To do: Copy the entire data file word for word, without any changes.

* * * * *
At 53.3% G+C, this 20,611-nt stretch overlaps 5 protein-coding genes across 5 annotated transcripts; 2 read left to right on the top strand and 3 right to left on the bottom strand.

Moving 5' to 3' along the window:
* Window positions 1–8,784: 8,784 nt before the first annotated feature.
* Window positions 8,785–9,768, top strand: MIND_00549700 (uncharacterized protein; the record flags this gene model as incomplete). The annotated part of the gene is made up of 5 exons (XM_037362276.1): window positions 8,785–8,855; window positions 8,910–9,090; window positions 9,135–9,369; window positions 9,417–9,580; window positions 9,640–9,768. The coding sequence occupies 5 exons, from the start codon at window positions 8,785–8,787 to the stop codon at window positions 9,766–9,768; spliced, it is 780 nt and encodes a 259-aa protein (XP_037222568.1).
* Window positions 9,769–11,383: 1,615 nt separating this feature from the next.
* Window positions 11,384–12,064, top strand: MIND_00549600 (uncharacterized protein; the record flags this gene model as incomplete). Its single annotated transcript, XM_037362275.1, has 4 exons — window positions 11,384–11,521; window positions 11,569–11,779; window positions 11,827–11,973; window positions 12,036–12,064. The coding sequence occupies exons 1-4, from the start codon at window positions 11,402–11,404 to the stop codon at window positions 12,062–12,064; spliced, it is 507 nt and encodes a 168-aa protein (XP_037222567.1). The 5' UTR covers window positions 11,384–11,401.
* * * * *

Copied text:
At 53.3% G+C, this 20,611-nt stretch overlaps 5 protein-coding genes across 5 annotated transcripts; 2 read left to right on the top strand and 3 right to left on the bottom strand.

Moving 5' to 3' along the window:
* Window positions 1–8,784: 8,784 nt before the first annotated feature.
* Window positions 8,785–9,768, top strand: MIND_00549700 (uncharacterized protein; the record flags this gene model as incomplete). The annotated part of the gene is made up of 5 exons (XM_037362276.1): window positions 8,785–8,855; window positions 8,910–9,090; window positions 9,135–9,369; window positions 9,417–9,580; window positions 9,640–9,768. The coding sequence occupies 5 exons, from the start codon at window positions 8,785–8,787 to the stop codon at window positions 9,766–9,768; spliced, it is 780 nt and encodes a 259-aa protein (XP_037222568.1).
* Window positions 9,769–11,383: 1,615 nt separating this feature from the next.
* Window positions 11,384–12,064, top strand: MIND_00549600 (uncharacterized protein; the record flags this gene model as incomplete). Its single annotated transcript, XM_037362275.1, has 4 exons — window positions 11,384–11,521; window positions 11,569–11,779; window positions 11,827–11,973; window positions 12,036–12,064. The coding sequence occupies exons 1-4, from the start codon at window positions 11,402–11,404 to the stop codon at window positions 12,062–12,064; spliced, it is 507 nt and encodes a 168-aa protein (XP_037222567.1). The 5' UTR covers window positions 11,384–11,401.